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The Critic's Resource on AntiEvolution

NCSE Evolution Education Update for 2009/07/31

(by NCSE Deputy Director Glenn Branch)

Dear Friends of NCSE,

NCSE's executive director is among the scientists consulted by Nature
for their recommendations for summer reading. And the Society for
Developmental Biology honors a Supporter of NCSE with its Outstanding
Educator Prize.


The journal Nature (2009; 460: 574-577) asked a number of scientists
-- including NCSE's Eugenie C. Scott -- for their recommendations for
summer reading. Scott picked Mark Pallen's The Rough Guide to
Evolution (Rough Guides, 2009), writing that Pallen "provides a
concise summary of what you need to know: a brief history of the idea
that all living things share common ancestry, a complete survey of the
mechanisms of evolution and a solid summary of how life originated and
then adapted through time to a changing planet. He livens up the story
with literary, musical and cultural references so that you never feel
you are being told to eat your vegetables." She added, "Alas, it is
not only non-specialists who don't have a firm grasp of the strength
of theory and data supporting the modern understanding of evolution --
many scientists outside the field of evolutionary biology struggle
too. This entertaining handbook will bring anyone up to date."

For the article in Nature, visit:

To buy The Rough Guide to Evolution (and benefit NCSE in the process), visit:

For Mark Pallen's blog for his book, visit:


NCSE Supporter Sean B. Carroll was awarded the Viktor Hamburger
Outstanding Educator Prize for 2009 from the Society for Developmental
Biology, at the society's sixty-eighth annual meeting, held July
23-27, 2009, in San Francisco. Carroll, Professor of Molecular
Biology, Genetics, and Medical Genetics and Howard Hughes Medical
Institute Investigator at the University of Wisconsin, Madison, was
honored "in recognition of his pioneering role in elucidating the
genetic and molecular basis of morphological evolution, and for his
exceptional contributions to making scientific advances in this field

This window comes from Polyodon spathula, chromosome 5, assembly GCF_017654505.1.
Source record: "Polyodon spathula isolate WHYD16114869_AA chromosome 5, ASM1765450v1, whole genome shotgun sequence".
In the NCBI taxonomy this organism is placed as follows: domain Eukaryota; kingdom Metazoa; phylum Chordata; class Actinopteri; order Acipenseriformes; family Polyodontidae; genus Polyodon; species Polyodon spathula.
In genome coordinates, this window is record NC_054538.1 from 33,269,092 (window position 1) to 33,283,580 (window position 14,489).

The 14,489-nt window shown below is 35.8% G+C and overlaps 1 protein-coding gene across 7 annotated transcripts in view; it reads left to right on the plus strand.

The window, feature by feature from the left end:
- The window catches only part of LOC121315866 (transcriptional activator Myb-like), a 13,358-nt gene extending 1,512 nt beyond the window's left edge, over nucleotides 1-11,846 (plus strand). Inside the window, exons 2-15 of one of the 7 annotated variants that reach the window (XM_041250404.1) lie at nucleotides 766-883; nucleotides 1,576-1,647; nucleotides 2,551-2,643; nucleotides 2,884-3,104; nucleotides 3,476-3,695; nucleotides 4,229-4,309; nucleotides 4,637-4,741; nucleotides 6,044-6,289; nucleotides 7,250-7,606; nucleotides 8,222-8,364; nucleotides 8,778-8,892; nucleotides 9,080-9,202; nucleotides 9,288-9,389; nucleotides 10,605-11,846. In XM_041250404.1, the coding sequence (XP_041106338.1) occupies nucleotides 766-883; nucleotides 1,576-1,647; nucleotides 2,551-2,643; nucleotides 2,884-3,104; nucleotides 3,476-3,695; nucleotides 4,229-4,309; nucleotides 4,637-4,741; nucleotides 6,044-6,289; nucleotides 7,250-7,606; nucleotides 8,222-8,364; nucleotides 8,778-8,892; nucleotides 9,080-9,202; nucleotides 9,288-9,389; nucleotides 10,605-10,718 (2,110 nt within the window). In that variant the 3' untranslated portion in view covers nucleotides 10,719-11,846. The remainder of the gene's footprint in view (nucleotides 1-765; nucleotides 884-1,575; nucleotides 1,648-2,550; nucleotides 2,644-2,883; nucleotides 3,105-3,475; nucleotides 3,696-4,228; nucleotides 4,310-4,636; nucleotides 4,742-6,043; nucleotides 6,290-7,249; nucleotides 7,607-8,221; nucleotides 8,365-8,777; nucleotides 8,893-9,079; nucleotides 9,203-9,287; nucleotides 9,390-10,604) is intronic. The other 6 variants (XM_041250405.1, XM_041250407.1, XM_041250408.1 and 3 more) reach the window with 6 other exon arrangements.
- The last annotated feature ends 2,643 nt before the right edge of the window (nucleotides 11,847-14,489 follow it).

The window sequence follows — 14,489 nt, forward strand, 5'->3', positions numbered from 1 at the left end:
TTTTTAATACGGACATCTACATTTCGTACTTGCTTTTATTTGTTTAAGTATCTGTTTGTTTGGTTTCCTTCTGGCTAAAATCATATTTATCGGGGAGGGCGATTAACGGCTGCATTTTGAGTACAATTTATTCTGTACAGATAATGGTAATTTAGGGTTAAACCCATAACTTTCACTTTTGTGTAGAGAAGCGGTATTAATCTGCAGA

accessible to both students and the general public."

After summarizing Carroll's scientific achievements, the SDB's
citation noted that he "has also led a second life, equally
successful, as a public educator in the realm of evolution," listing
his books From DNA to Diversity: Molecular Genetics and the Evolution
of Animal Design, Endless Forms Most Beautiful, The Making of the
Fittest, Into the Jungle and Remarkable Creatures. "Indeed," the
citation continued, "the philosopher Michael Ruse has opined that if
Charles Darwin were alive today, there would be no scientist that he
would rather spend an evening with than Sean Carroll."

The prize, established in honor of Viktor Hamburger, a preeminent
embryologist and developmental neuroscientist of his era, recognizes
individuals who have made outstanding contributions to developmental
biology education. Previous recipients include Robert DeHaan, NCSE
Supporter Bruce Alberts, Leon Browder, Lewis Wolpert, Scott Gilbert,
and, in 2007, NCSE's executive director Eugenie C. Scott. Founded in
1939, the Society for Developmental Biology seeks to promote the field
of developmental biology and to advance our understanding of
developmental biology at all levels.

For the prize citation (PDF), visit:

Thanks for reading! And as always, be sure to consult NCSE's web site
-- -- where you can always find the latest news on
evolution education and threats to it.


Glenn Branch
Deputy Director
National Center for Science Education, Inc.
420 40th Street, Suite 2
Oakland, CA 94609-2509
510-601-7203 x310
fax: 510-601-7204

Eugenie C. Scott's Evolution vs. Creationism -- now in its second edition!

Not in Our Classrooms: Why Intelligent Design Is Wrong for Our Schools

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